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Friday, February 23, 2024
HomeRunning a studioSolo dev Jonathan C Haman: "I created the glorious Drift Type C...

Solo dev Jonathan C Haman: “I created the glorious Drift Type C – which no one is buying”

We were somewhere around Barstow, on the edge of the desert, when the drugs began to take hold. I remember saying something like “How much further is Las Vegas? Will we ever make it to the headquarters of Jonworks Interactive in one piece?” When we finally did, we found Jonathan C. Haman in his home office, surrounded by unfinished electronics projects, lit by an implausible number of computer monitors and sipping off-brand energy drinks.

After releasing Drift Type C, a ‘real physics driving game crafted with an unyielding dedication to authenticity’, Haman finds time to talk about his work. It all started out as an impossible dream: “Like being an astronaut or a dinosaur”. But it quickly spiraled into something more substantial: “I work alone because I believe that to double my productivity it would take about nine more people.” To get the cars in Drift Type C well… drifting, Haman fixed a fundamental flaw in the Unity assets he used: “Two lines of nasty-hack later and the cars felt great and realistic.”

Why did you become a solo developer? 

“Writing games was always the impossible dream for me – like being an actor or an astronaut or a dinosaur. Then one day, I had an idea for a great game that I could actually create without a multimillion-dollar budget, that millions of people would buy and enjoy. That game was not Drift Type C. And also, nobody bought or enjoyed it. BUT NOW, I have created the excellent, famous, and glorious game, Drift Type C – which no one is also buying.”

What are the biggest advantages of working solo? 

“The main benefit is efficiency. I believe to double my productivity it would take about nine more people, when you include team management, clearing everything with the team or the boss, version control, and chatting about nonsense. Also, Debbie doesn’t discard my expired leftovers from the fridge. I was going to eat that, Debbie!”

And the biggest pitfalls? 

“No subordinates to steal credit from.” 

What’s your creative process?

“Once you have the concept for a game – if it’s an interesting concept – there is always an abundance of ideas that materialize out of nowhere. The question is really how you decide which ideas to use – a lot easier as a solo developer. You know you’ll have a certain amount of time, so you decide which ideas will be the best use of your time to implement. To maximize some variable – gameplay in my case, or gaining microtransactions if you’re almost anyone else.”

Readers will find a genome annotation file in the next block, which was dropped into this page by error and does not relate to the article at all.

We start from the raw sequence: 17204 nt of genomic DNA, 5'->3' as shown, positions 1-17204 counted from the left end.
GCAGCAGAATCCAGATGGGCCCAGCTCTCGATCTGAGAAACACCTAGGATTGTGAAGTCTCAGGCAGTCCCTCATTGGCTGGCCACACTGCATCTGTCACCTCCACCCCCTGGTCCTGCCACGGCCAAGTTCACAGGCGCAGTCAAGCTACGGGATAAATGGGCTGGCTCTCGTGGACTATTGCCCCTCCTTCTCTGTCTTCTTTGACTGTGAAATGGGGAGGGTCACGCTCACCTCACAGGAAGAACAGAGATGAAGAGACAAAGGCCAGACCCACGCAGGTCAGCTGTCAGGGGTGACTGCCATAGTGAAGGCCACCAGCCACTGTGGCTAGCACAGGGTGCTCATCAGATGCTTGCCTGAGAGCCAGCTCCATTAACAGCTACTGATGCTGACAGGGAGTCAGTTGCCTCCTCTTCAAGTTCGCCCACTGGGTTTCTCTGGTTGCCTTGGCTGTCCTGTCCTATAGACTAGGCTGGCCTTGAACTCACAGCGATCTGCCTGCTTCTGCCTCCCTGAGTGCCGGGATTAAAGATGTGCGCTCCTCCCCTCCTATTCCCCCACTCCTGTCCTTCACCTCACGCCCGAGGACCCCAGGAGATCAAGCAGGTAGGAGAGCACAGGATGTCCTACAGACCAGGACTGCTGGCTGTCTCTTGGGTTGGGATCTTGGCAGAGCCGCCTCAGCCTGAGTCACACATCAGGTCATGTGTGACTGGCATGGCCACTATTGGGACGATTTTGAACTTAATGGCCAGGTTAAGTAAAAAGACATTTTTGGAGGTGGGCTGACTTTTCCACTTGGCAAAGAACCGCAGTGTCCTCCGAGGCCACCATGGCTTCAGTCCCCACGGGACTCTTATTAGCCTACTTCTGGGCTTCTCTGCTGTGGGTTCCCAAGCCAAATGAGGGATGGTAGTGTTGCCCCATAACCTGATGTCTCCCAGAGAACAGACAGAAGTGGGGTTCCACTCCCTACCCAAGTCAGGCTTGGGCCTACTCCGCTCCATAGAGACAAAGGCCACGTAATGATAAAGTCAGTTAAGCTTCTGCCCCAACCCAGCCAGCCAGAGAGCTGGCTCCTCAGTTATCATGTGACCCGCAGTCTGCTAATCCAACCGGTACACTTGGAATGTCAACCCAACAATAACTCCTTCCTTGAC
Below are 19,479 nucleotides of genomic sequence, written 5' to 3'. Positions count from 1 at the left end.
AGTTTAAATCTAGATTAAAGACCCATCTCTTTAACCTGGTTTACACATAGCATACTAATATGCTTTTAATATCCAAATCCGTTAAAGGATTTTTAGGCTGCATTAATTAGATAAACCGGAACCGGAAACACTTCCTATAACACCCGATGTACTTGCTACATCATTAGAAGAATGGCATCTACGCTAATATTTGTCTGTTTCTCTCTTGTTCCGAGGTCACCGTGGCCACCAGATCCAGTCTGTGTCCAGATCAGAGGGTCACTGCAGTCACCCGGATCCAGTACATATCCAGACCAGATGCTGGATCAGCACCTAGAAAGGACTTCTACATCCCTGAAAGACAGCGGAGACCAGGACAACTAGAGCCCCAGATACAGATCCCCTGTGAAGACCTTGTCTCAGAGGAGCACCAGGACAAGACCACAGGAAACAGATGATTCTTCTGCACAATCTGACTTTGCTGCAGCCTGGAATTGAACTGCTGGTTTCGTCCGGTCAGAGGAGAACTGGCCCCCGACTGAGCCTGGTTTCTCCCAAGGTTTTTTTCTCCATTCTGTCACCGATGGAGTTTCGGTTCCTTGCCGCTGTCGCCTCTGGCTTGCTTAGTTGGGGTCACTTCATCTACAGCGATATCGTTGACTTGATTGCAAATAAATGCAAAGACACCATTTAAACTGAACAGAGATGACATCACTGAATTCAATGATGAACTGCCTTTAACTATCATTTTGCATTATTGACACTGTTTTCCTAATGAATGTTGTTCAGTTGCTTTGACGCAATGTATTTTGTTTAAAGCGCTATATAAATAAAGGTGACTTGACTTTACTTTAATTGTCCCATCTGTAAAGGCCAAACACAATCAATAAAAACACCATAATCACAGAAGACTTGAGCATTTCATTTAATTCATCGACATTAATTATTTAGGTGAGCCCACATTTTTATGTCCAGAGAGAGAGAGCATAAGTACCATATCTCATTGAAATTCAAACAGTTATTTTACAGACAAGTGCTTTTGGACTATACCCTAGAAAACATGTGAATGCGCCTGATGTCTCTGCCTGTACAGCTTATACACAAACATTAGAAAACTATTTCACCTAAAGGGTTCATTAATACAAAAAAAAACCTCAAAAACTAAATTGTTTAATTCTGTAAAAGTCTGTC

How do you stay motivated through (years of) development? 

“The answer is absolutely BOREDOM. Eliminating things from your life until re-writing your world loading algorithm for a third time because Unity keeps making pointless API changes is by far the most interesting activity practically available to you.”

Will you ever work in a team or is it only solo for you?

“It’s been my plan from Day 1 to reinvest all profit, after buying a McLaren 720s, into my company Jonworks Interactive. I want to have a team with a pipeline where we release a game every few months, always making new IP and numbered sequels, never gross content packs and new ways of extracting more money from people who have already bought a game.”

What inspired you to make Drift Type C? 

“The abysmal ideas about driving physics held by the indie community of course! My first game, called Averish, was a city building game where you could build entire cities out of plastic building blocks. I put in car building as well, and downloaded every vehicle physics asset to make it easy. The problem was that the cars just wouldn’t drift. Guys! Drifting is something you can do in real life. If your RWD sports car won’t drift, you’ve done it wrong.”

“Making the cars handle right was well outside the scope of that game, and I really thought that type of in-depth physics programming was outside my capabilities as well. But I dissected those Unity assets and found a fundamental logic error that ALL of them had, which once you identify it would obviously make the cars not behave right. Two lines of nasty-hack later, the cars felt great and realistic. The fix is physically based – if you dissect some of the Unity assets even today, they apply ridiculous workarounds like applying invisible forces to the car to get that realistic loose behavior. I wonder if AAA games like GT7 and Forza use the same type of workarounds that are totally detached from a physically-based car?”

That gave me the confidence I needed to create Drift Type C with its bespoke drivetrain model, differentials that use an iterative solver, loads of elevation changes with multiple surfaces and etcetera.” 

What’s the biggest lesson learned from this project?

“Don’t do all that stuff I just said. General audiences in 2023 don’t want to drive a real car, they just want to be told it’s real and that they’re a great driver.”

I talked to several solo developers that mention that the toll on your mental health can be quite high. How do you deal with that?

“WHAT THAT MEAN? JON BRAIN GOOD. Well nice talking with you Eric, I gotta get back to work on my next game, where you play as my mom and you’re chasing me with a knife.”

Eric Bartelson
Eric Bartelson
Editor-in-Chief of PreMortem.Games. Veteran game journalist for over 20 years. Started out in 1999 for game magazines (yes the ones made of paper) such as PC Zone Benelux, PlayNation and GameQuest, before co-founding Dutch industry paper Control Magazine.
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